The timing is no coincidence. “It’s Hanukkah all over again in a way,” Bernath explained. “In the times of Hanukkah, that’s basically what the Syrian-Greeks said to the Jews. [They were] trying to make everyone into the Syrian-Greeks and that’s what [Marois] is trying to do.”
As many of you have heard, Tania Longpre, the [Parti Quebecois] candidate in the riding of Viau, stated that the word “Jewish” should be removed from the “Jewish General Hospital” and that circumcision should be outlawed.
In a hastily typed response, here is a letter that I sent directly to Mme. Longpre. I think the response matches the comments:
In 1738, a young Catholic man named Jacques La Fargue came to New France. Jacques La Fargue turned out to be Esther Brandeau, a young Jewish woman who had disguised herself to come to the new world. When she refused to convert, she was sent back to France. Jews were officially allowed to settle in New France beginning in 1760, over 250 years ago. But Esther Brandeau’s were the first Jewish footsteps in what we today call Quebec.
I wonder what Esther Brandeau would make of the current controversy over the Parti Quebecois (PQ) government’s proposed Charter of Quebec Values. The ads in the Montreal metro proclaim, in two starkly-opposing posters: “Church. Synagogue. Mosque. These are sacred,” and, “Religious neutrality of the state. Equality of men and women. These are also sacred.” The self-proclaimed goals of the Charter are to set clear rules on religious accommodations; affirm Quebec values; and establish the religious neutrality of the state. The most controversial aspect of the proposal is the limitation of the wearing of “conspicuous religious symbols.” Namely, any employees of the state — which, in Quebec, includes not only public servants but teachers, professors, daycare workers, and doctors — cannot wear a hijab; a turban; a kippah; or a large crucifix. Small religious symbols are acceptable, though exact measurements are not provided. The crucifix in the Quebec National Assembly, along with the iconic cross on top of Mount Royal, are exempted as expressions of Quebec’s Catholic heritage.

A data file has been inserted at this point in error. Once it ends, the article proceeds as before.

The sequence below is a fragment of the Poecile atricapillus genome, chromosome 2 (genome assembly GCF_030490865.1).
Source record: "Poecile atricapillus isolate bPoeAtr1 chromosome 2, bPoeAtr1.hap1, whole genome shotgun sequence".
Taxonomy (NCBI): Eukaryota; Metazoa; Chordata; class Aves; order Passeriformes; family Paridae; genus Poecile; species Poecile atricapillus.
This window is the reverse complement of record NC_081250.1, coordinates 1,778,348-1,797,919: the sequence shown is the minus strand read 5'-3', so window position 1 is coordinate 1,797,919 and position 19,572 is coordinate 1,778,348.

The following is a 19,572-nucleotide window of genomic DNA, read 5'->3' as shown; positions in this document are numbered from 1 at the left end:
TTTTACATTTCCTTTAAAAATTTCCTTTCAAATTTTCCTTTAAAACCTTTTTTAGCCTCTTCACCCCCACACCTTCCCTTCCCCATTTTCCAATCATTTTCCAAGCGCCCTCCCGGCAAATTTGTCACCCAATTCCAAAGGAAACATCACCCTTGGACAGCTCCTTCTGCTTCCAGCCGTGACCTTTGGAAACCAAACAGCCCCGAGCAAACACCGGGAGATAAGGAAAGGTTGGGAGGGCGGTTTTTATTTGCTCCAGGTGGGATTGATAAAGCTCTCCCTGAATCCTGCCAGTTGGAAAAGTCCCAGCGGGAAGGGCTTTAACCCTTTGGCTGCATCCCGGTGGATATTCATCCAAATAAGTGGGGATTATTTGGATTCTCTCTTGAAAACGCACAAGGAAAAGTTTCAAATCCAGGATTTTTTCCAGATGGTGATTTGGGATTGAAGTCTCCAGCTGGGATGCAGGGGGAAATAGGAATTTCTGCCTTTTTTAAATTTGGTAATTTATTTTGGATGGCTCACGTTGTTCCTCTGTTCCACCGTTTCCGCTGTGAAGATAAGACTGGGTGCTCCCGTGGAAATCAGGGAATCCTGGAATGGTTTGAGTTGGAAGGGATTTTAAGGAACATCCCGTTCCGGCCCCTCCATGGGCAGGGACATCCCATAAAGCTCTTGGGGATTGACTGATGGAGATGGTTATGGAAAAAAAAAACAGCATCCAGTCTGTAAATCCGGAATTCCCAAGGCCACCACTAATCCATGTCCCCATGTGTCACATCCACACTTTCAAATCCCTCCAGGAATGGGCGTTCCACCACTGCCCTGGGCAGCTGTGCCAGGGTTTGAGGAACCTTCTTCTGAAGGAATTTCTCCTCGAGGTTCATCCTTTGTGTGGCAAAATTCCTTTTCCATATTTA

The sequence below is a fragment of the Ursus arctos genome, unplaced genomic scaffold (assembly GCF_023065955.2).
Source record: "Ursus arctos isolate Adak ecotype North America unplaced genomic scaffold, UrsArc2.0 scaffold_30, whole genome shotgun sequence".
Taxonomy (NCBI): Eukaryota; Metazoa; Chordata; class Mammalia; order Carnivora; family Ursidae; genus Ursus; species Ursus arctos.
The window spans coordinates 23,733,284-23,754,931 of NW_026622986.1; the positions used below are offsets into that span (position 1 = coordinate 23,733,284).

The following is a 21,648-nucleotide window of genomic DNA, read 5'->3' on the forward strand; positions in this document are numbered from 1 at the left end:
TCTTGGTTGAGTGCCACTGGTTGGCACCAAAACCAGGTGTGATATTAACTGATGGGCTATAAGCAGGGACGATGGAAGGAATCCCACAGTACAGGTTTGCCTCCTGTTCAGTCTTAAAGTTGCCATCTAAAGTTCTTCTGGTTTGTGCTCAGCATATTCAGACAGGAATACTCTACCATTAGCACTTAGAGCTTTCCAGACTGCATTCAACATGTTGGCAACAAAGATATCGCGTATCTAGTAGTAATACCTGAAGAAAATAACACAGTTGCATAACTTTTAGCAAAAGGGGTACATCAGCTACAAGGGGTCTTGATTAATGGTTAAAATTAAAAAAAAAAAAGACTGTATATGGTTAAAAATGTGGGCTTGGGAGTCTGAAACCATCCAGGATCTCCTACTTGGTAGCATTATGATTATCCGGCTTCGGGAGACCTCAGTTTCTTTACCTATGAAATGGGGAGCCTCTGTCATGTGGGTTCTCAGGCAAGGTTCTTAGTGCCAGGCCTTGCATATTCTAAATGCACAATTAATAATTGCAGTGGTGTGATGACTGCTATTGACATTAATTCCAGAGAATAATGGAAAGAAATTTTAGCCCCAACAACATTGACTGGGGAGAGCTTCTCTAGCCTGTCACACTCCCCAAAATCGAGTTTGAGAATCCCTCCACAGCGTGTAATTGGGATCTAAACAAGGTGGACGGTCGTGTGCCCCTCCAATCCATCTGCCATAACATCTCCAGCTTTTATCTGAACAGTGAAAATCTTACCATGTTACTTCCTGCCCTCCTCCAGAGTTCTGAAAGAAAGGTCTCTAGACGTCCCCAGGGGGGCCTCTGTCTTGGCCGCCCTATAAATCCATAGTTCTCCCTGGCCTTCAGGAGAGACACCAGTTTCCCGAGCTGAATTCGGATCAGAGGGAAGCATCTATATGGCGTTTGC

It would be easy to look at this proposal and laugh; it would be equally easy to cry. But the reality is much more complex. The minority PQ government is trying to rally its base as it comes towards an election with a crumbling infrastructure and a weak economy. It is by no means certain that the government will garner enough votes to pass this legislation, and there is significant opposition among both French-speaking and English-speaking Quebecers. On a deeper level, those outside Quebec may not understand the existential concerns of a French-speaking majority who comprise less than two percent of the population of North America as a whole. Alone in an English-speaking continent, Quebec has a distinct language and culture. For that society to dissolve in the sea of internationalism would be a profound loss.
You may have heard that if Quebec’s government has its way, we’ll be seeing far fewer yarmulkes on the province’s streets. We certainly would be seeing none of them on the heads of people working or receiving services at government offices, and public schools, daycare centers and hospitals.
The governing Parti Québécois party’s proposed “charter of values” —effectively, a legal ban on religious symbols in the pubic sector— has been met with condemnation from many political leaders, including Jewish ones, in the province that includes Montreal.